Tag Archives: AWGN

Why is MIMO Fading Capacity Higher than AWGN Capacity

In a previous post we have seen that MIMO fading capacity is much higher than AWGN capacity with multiple antennas. How is this possible? How can randomness added by a fading channel help us? In this post we try to find the reason for this. Let’s assume the following signal model for a Multi Input Multi Output antenna system.


Here s is the NT by 1 signal vector, w is the NR by 1 noise vector and H is the NR by NT channel matrix. The received signal vector is represented by x which has dimensions of NR by 1. In expanded form this can be written as (assuming NT =4 and NR =4):

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Frequency Estimation Using Zero Crossing Method

A sinusoidal signal is the most fundamental type of signal that exists in communication systems, power systems, navigation systems etc. It is controlled by three parameters which are the amplitude, phase and frequency. The last two, that is phase and frequency, are interconnected. As discussed in my previous post Instantaneous Frequency (IF) is nothing but the rate of change of phase. This can be mathematically described as:


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MSK Demodulation Using a Discriminator

It is widely believed that performance of non-coherent receivers is much worse than performance of coherent receivers in terms of Bit Error Rate (BER). Although this is true to some extent but as we show in this post the difference in performance is not that much in case of Minimum Shift Keying (MSK). In fact, there is only a difference of about one dB in an AWGN environment at high Signal to Noise Ratios (SNR). The difference is somewhat larger in flat fading environment but given the simplicity of implementation of a non-coherent receiver the trade-off might be worth it.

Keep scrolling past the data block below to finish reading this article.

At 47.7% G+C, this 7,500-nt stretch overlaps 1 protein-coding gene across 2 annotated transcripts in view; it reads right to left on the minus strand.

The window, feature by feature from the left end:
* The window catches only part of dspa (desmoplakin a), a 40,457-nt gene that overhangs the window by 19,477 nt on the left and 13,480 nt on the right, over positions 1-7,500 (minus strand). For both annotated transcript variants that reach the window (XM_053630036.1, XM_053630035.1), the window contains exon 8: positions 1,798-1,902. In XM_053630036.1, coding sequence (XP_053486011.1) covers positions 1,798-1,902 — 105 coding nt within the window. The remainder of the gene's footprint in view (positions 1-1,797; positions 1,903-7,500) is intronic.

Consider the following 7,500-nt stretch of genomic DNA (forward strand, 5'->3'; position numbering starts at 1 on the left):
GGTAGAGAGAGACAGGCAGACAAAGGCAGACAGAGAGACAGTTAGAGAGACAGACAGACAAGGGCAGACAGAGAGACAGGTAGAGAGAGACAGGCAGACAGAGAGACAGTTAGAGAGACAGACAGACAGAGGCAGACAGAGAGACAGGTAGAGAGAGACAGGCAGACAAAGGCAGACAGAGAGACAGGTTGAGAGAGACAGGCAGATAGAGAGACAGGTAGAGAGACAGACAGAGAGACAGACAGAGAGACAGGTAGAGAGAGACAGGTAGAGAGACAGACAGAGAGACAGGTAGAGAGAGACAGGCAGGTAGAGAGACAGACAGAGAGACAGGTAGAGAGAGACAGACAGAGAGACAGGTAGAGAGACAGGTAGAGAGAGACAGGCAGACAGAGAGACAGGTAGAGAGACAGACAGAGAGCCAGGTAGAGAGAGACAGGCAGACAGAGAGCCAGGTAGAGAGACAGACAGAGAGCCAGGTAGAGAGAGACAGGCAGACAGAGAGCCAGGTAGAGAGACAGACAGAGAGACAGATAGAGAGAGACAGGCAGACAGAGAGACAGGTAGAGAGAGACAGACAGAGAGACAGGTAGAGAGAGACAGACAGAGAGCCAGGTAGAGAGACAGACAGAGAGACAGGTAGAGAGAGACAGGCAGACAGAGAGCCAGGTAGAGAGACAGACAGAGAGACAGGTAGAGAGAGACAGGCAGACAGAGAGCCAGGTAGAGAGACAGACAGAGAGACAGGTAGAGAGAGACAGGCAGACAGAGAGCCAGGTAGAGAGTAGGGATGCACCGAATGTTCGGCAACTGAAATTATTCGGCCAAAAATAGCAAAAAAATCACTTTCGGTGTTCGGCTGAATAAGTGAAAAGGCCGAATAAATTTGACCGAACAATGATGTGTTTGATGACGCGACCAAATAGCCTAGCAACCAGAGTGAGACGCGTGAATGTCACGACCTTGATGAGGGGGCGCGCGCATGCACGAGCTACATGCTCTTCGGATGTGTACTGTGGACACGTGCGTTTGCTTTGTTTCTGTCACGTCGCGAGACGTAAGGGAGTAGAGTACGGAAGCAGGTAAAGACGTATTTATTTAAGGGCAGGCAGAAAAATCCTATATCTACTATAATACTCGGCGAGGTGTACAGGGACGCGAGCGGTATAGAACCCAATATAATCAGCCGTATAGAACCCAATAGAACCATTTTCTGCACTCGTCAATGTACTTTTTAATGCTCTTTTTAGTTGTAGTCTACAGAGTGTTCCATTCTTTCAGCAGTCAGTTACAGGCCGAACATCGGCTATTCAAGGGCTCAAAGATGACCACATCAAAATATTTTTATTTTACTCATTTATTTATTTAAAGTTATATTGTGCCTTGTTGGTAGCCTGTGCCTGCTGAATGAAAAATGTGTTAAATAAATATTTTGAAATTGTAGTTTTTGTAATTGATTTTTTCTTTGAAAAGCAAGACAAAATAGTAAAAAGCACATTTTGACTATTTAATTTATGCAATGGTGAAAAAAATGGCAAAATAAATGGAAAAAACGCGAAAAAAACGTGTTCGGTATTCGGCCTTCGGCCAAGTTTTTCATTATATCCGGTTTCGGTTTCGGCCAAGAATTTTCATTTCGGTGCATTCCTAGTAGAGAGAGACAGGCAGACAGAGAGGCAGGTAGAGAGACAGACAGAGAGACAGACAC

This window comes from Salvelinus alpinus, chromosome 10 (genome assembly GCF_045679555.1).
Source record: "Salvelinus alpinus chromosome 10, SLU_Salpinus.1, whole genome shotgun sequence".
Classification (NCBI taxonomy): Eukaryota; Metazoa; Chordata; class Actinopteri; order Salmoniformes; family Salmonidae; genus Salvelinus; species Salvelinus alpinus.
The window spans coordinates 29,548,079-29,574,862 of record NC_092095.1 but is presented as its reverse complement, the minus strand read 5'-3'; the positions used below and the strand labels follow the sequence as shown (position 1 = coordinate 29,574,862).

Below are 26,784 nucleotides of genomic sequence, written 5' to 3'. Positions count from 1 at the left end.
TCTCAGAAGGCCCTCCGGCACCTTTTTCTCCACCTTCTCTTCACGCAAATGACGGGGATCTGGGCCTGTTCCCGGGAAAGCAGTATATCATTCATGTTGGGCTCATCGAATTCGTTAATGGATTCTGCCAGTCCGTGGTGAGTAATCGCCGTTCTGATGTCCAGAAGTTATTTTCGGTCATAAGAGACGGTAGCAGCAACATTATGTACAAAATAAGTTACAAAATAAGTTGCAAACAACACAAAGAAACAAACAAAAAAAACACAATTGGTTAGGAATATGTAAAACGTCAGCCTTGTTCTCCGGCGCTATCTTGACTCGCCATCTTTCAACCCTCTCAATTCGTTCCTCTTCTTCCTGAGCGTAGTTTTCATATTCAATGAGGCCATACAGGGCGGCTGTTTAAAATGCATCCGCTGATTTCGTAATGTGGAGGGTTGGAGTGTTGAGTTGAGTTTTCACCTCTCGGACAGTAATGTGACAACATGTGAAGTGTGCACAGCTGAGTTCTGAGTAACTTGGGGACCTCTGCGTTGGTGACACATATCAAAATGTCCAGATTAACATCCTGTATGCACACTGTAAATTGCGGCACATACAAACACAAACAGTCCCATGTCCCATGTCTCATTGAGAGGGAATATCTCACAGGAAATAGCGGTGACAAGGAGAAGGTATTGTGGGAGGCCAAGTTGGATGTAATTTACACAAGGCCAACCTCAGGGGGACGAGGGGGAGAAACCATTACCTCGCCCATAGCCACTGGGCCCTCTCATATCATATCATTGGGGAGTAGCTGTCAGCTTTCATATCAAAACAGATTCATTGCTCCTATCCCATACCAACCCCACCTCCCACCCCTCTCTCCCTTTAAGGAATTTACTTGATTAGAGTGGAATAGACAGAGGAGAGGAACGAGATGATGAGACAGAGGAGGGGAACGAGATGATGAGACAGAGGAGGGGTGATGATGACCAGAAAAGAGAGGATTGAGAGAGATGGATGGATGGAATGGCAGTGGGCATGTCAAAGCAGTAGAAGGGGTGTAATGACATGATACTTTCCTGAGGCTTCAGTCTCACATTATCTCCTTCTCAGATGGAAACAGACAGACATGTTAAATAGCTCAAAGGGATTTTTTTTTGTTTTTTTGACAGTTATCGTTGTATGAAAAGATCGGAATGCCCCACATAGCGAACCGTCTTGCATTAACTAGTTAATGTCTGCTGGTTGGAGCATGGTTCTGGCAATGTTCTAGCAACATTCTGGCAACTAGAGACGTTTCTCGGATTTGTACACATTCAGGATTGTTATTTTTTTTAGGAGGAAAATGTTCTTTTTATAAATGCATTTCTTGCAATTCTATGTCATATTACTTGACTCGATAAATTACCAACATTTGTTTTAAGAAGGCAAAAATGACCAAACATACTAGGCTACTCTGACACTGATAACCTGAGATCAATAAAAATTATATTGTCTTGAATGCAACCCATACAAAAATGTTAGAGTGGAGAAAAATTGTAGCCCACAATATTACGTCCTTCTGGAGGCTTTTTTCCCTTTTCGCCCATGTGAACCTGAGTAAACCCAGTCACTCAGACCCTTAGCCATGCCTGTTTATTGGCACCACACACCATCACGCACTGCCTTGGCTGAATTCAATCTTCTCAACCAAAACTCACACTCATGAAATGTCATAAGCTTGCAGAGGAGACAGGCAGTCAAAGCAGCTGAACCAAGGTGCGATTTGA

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Orthogonal Minimum Shift Keying (OMSK)

Some Background

Before we delve deep into Minimum Shift Keying (MSK) and its performance in presence of co-channel interference the reader is advised to look at the following posts.

Post 1 – MSK BER performance in AWGN and flat fading environment when viewed as extension of BPSK

Post 2 – MSK Power Spectral Density and its BER performance in AWGN when viewed as a CPM

Post 3 – MSK BER Performance in AWGN and flat fading environment when viewed as a CPM

Co-channel interference is a phenomenon widely encountered in wireless communication systems and the main reason for that is frequency reuse, which allows the same frequency band to be used over and over again in geographically non-contiguous areas. GSM and other wireless communication systems, using MSK modulation, suffer from the same problem. This has been widely studied in the literature and interference rejection techniques have been proposed. The worst case is one where the power of both the signals (wanted signal and interference) is almost the same and there is no frequency or phase offset. 
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MSK – A Continuous Phase Modulation (CPM)

Some Background on MSK

I – In the previous post we presented the mathematical model and code for BER calculation of a popular modulation scheme called MSK. However in the code we shared, we only considered one sample per symbol, which makes MSK look like BPSK. While BPSK symbols fall on the real axis, MSK symbols alternate between real and imaginary axes, progressing by π/2 phase during each symbol period. MSK signal thus has memory and this can help in demodulation using advanced techniques such as Viterbi Algorithm. 
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Minimum Shift Keying Bit Error Rate in AWGN

I - Minimum Shift Keying (MSK) is a type of Continuous Phase Modulation (CPM) that has been used in many wireless communication systems. To be more precise it is Continuous Phase Frequency Shift Keying (CPFSK) with two frequencies f1 and f2. The frequency separation between the two tones is the minimum allowable while maintaining orthogonality and is equal to half the bit rate (or symbol rate, as both are the same). The frequency deviation is then given as Δf=Rb/4. The two tones have frequencies of fc±Δf where fc is the carrier frequency. MSK is sometimes also visualized as Offset QPSK (OQPSK) but we will not go into its details here. 
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